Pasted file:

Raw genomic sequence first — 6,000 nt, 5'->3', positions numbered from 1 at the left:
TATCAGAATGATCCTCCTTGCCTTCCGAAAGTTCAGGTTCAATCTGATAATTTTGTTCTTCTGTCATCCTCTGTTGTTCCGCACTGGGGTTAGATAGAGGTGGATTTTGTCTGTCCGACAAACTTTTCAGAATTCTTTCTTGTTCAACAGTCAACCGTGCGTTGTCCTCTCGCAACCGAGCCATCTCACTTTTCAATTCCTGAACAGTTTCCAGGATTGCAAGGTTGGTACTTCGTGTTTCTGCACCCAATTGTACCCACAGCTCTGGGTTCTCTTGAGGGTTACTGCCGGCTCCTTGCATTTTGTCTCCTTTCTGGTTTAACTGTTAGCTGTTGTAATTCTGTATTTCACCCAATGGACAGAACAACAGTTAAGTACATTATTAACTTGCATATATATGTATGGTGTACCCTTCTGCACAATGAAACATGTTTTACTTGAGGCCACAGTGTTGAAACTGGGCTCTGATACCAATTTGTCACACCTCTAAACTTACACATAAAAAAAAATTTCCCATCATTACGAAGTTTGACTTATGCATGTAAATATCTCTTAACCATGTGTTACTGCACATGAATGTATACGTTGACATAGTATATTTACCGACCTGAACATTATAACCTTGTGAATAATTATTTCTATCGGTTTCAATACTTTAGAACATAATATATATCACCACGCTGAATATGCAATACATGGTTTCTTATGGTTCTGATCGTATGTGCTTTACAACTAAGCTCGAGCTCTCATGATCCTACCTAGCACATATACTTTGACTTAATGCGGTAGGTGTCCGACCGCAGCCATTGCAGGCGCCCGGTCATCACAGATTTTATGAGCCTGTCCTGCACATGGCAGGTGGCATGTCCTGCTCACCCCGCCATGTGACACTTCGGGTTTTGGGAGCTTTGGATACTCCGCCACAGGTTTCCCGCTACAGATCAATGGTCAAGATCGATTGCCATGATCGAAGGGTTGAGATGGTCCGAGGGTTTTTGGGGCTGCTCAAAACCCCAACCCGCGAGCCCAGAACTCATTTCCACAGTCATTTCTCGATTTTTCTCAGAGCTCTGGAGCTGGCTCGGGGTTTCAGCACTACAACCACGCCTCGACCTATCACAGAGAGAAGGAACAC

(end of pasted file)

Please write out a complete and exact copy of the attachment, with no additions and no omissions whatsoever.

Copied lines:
Raw genomic sequence first — 6,000 nt, 5'->3', positions numbered from 1 at the left:
TATCAGAATGATCCTCCTTGCCTTCCGAAAGTTCAGGTTCAATCTGATAATTTTGTTCTTCTGTCATCCTCTGTTGTTCCGCACTGGGGTTAGATAGAGGTGGATTTTGTCTGTCCGACAAACTTTTCAGAATTCTTTCTTGTTCAACAGTCAACCGTGCGTTGTCCTCTCGCAACCGAGCCATCTCACTTTTCAATTCCTGAACAGTTTCCAGGATTGCAAGGTTGGTACTTCGTGTTTCTGCACCCAATTGTACCCACAGCTCTGGGTTCTCTTGAGGGTTACTGCCGGCTCCTTGCATTTTGTCTCCTTTCTGGTTTAACTGTTAGCTGTTGTAATTCTGTATTTCACCCAATGGACAGAACAACAGTTAAGTACATTATTAACTTGCATATATATGTATGGTGTACCCTTCTGCACAATGAAACATGTTTTACTTGAGGCCACAGTGTTGAAACTGGGCTCTGATACCAATTTGTCACACCTCTAAACTTACACATAAAAAAAAATTTCCCATCATTACGAAGTTTGACTTATGCATGTAAATATCTCTTAACCATGTGTTACTGCACATGAATGTATACGTTGACATAGTATATTTACCGACCTGAACATTATAACCTTGTGAATAATTATTTCTATCGGTTTCAATACTTTAGAACATAATATATATCACCACGCTGAATATGCAATACATGGTTTCTTATGGTTCTGATCGTATGTGCTTTACAACTAAGCTCGAGCTCTCATGATCCTACCTAGCACATATACTTTGACTTAATGCGGTAGGTGTCCGACCGCAGCCATTGCAGGCGCCCGGTCATCACAGATTTTATGAGCCTGTCCTGCACATGGCAGGTGGCATGTCCTGCTCACCCCGCCATGTGACACTTCGGGTTTTGGGAGCTTTGGATACTCCGCCACAGGTTTCCCGCTACAGATCAATGGTCAAGATCGATTGCCATGATCGAAGGGTTGAGATGGTCCGAGGGTTTTTGGGGCTGCTCAAAACCCCAACCCGCGAGCCCAGAACTCATTTCCACAGTCATTTCTCGATTTTTCTCAGAGCTCTGGAGCTGGCTCGGGGTTTCAGCACTACAACCACGCCTCGACCTATCACAGAGAGAAGGAACAC